21 Jan 2016 22 Comments
In many ways, long-term travel is, of course, a whole different ballgame from short-term travel (vacations). For one, you cannot go sightseeing or adventuring every day because 1) it is hard on the budget, and 2) it is exhausting. After all, long-term travelers are living on the road. There is all the time in the world but not unlimited funds.
I have been in Bali for two weeks now. Much of that time I have spent in Andong, the small village where I am staying outside of Ubud. A typical day starts with an early-morning jalan jalan (walk) followed by meditation and breakfast. The day is then filled with a little housekeeping and research, hanging out with the family who is hosting me, strolling the village, cooking, and work, so the days I take to sight-see around the area are a real treat.
While Ubud has many tourist attractions, tourist stuff in general does not appeal to me. I want to experience the local culture I am in, as this is the nectar, the juice of my joy in traveling. That said, a few days ago I decided to do the tourist thing anyway and made a list of things to do in Ubud. HA! I had a nice reminder of how lovely it is to simply go with what is happening, no matter what your list says.
My first stop was the Agung Rai Museum of Art (ARMA), founded by patron of the arts Agung Rai. Four hours later, it became clear that it was also going to be my last stop of the day. (Right here, a deep thanks to my meditation teacher, PC, who helped me learn to slow down and appreciate the small details of each moment.) I can’t say enough about this amazing place—six hectares of gorgeous, lush vegetation; sculptures; water features; an upscale restaurant, kafe ARMA; Warung Kopi, the coffee shop; and two museum buildings that house Agung Rai’s private collection of both traditional and modern Balinese art. There is also a luxury resort on the grounds, but that’s out of this vagabond queen’s world.
After paying Rp 60,000 (about $4.25) and strolling down the long entranceway, I was greeted by a friendly, delightful man dressed in a burgundy-colored traditional Balinese robe and hat. Smiling and greeting me warmly—almost as an old friend—he escorted me toward the central part of the museum grounds and gave a brief explanation of the art in the two museum buildings. He also oriented me to the huge property and encouraged me to use my free drink card at Warung Kopi. (You can redeem it at either the warung or the restaurant.)
I spent the next hour and a half in the museums before heading to the elegant open-air restaurant for lunch. While I could spend all day describing the fantastic service, menu selection, and tasty lunch I enjoyed, I will instead say that I savored the best dessert I have ever tasted in my life, bar none. I’m sorry I didn’t take note of its name, but it was a combination of crushed ice, coconut milk, thin strips of jack fruit, and little red pieces of another fruit I couldn’t identify. I was completely blissed out. I’m not even going to try to describe the flavor, but if you ever go, look for it in the desserts; it’s in a clear glass cup. (The photo below is of my lunch of satay and other treats. I was enjoying the dessert too much to take a photo.) I splurged on this meal, spending $9.75. This is usually two days’ worth of food.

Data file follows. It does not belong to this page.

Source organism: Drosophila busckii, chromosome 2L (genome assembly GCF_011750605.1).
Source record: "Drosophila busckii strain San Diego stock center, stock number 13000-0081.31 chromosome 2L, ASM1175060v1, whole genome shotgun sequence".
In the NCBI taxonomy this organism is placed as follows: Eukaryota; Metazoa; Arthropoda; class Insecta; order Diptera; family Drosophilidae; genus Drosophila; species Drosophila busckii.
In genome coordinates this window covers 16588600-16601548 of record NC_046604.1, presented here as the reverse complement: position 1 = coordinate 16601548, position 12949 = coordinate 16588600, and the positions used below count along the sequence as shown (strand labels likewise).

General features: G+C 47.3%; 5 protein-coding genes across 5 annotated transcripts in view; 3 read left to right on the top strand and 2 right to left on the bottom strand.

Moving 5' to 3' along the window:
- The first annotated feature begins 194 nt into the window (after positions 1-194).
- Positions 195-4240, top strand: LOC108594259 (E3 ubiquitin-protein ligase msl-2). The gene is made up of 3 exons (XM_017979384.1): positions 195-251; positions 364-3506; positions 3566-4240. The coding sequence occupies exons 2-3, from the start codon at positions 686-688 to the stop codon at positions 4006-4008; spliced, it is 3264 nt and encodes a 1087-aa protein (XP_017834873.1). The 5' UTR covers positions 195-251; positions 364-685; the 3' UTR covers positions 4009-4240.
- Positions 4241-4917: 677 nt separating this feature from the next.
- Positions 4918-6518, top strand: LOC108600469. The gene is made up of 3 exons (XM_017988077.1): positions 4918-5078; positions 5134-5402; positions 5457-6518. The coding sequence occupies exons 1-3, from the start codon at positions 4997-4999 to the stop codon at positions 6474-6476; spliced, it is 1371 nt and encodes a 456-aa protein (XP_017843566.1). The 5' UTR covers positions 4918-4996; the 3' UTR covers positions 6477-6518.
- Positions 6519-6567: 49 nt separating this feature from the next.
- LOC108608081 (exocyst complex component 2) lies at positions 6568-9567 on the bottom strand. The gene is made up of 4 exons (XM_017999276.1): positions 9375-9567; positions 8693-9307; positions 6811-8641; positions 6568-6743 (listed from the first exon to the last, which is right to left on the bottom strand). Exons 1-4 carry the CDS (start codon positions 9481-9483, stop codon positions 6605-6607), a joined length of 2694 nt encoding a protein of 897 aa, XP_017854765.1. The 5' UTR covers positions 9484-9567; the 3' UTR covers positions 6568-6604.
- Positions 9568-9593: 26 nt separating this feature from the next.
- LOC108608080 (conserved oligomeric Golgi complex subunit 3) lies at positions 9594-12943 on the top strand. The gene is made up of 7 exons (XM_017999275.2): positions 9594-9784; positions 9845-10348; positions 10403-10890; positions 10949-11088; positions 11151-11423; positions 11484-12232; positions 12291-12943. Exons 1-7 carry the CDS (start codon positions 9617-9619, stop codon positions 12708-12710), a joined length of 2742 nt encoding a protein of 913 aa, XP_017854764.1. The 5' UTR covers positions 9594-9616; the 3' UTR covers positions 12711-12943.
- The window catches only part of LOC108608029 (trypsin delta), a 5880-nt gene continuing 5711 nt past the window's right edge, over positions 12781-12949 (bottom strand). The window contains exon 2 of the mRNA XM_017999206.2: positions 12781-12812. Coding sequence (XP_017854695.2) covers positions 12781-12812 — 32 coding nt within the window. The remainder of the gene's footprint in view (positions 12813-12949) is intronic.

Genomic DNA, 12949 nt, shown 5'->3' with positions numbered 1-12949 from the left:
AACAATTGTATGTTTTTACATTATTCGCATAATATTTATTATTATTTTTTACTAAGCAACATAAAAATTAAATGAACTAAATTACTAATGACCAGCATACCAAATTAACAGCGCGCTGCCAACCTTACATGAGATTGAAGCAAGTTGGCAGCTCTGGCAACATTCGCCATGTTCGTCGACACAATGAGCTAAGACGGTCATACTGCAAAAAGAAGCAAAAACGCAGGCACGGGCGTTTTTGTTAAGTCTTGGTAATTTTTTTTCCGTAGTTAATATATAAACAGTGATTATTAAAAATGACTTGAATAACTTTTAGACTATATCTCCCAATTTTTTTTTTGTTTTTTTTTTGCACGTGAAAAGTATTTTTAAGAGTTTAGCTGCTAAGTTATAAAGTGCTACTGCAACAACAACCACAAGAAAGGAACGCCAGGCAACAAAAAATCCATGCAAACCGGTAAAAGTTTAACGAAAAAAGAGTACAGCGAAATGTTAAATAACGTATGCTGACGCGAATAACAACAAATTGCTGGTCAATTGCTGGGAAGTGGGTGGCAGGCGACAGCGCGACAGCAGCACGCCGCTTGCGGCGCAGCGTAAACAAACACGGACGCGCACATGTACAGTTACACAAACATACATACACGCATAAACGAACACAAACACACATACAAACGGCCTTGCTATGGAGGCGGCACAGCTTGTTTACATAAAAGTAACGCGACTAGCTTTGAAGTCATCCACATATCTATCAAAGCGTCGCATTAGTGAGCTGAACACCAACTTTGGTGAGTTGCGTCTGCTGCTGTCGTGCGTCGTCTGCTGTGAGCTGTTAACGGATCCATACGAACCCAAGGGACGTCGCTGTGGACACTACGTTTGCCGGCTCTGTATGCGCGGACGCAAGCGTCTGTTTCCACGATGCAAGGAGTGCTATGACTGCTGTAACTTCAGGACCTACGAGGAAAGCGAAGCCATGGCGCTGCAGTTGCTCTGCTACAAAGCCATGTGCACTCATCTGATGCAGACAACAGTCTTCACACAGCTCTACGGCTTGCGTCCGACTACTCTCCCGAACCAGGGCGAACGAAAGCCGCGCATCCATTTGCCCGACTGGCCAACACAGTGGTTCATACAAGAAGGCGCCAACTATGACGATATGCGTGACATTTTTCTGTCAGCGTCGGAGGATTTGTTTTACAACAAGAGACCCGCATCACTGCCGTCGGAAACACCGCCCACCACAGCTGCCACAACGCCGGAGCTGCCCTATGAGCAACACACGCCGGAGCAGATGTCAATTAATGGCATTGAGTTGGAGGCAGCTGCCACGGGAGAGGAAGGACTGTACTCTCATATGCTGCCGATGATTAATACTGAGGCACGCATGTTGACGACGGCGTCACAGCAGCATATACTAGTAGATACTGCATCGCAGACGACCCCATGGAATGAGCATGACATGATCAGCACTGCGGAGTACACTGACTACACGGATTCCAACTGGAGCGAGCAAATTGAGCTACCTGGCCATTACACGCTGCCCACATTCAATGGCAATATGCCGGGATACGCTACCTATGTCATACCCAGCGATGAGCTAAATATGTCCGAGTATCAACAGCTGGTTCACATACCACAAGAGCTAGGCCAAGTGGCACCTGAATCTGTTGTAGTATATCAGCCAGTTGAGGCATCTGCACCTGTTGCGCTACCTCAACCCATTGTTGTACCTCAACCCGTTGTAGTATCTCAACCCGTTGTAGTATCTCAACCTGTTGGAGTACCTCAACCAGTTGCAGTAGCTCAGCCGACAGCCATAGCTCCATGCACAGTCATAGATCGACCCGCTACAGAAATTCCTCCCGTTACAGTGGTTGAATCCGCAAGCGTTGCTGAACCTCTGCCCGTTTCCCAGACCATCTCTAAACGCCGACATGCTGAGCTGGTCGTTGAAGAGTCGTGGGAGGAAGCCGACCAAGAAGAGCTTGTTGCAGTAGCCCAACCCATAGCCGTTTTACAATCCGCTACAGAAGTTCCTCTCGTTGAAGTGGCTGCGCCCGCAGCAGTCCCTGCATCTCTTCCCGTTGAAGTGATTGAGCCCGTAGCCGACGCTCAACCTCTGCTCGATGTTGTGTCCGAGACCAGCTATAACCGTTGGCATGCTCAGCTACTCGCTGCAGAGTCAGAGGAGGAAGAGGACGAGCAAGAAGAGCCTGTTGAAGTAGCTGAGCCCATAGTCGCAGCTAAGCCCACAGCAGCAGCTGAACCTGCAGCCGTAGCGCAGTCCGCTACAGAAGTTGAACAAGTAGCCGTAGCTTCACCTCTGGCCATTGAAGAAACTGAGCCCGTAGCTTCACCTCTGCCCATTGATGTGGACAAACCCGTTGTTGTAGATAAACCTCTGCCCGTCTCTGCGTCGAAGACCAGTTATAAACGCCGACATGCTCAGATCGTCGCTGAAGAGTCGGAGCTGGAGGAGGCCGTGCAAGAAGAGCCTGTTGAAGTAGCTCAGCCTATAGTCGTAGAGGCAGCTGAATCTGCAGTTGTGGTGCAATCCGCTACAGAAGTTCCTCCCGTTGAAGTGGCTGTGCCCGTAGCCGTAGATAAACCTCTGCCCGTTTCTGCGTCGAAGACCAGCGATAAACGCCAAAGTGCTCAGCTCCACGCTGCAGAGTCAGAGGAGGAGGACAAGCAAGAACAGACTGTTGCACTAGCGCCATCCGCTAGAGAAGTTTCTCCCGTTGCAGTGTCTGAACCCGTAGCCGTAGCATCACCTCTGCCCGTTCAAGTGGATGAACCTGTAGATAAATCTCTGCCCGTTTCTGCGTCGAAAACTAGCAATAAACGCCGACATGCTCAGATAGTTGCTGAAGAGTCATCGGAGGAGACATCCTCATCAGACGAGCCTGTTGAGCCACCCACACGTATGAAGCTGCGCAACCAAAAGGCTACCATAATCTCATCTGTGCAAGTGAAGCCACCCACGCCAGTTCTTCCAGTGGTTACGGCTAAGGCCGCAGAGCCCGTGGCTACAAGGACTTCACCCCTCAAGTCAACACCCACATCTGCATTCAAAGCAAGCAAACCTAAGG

As I enjoyed my afternoon repast, I leafed through the small but hefty brochure I received with my ticket. It provides a thorough and interesting history of the museum and Agung Rai himself—a well-known man in his own right, not just in Bali, but throughout the art world. Gazing at the full-color pictures in the guide, I noticed with a start that the man in many of the pictures was the very same man who had greeted me and escorted me around the grounds: Agung Rai. The Balinese like to keep a low profile.
After lunch, I set out to continue wandering the grounds, enjoying the colorful, fragrant orchids attached to the sides of dozens of trees; the moss-covered sculptures of protective spirits and animals; the abundant water features; and the cool, soothing river that runs through the property. I found myself at a dead end at the foot of a small field of rice paddies and the effective border of the grounds. Turning back, hot and a little weary from the afternoon heat, I decided it was a good time to redeem my free drink at Warung Kopi. By now I knew the bridges and turns and walkways to find my way there.
It was at the warung that I got my bonus, my golden ticket, and was a big reason this one stop became my only stop of the day. As I enjoyed my cool, refreshing iced tea, I noticed, in small print on the warung menu, a brief description of a film you could watch right there in the warung. It was a documentary on the preparations for the cremation ceremony of the great Balinese stone sculptor (and, in his old age, an artist of ink drawings), I Gusti Nyoman Lempad, who carved hundreds and hundreds of the temples and palaces in Ubud. He died in 1978 at the estimated age of 116, just as the documentary filmmaker, Australian John Darling, began to shoot. I was rooted to my seat for an hour watching this old but highly informative film. To me, this is what savoring the moment looks like.
Filled to my limit with joy and radiant aliveness and complete contentment from feasting on the treats of the ARMA, I was ready to head home, grateful for one more day in this amazing life of mine. And so ended a most pleasurable day.
If you’re going to Ubud, make sure to set aside plenty of time to visit the ARMA, and plan to eat lunch there. Agung Rai is often in attendance, so if you see him, say hi from Vagabond Queen.
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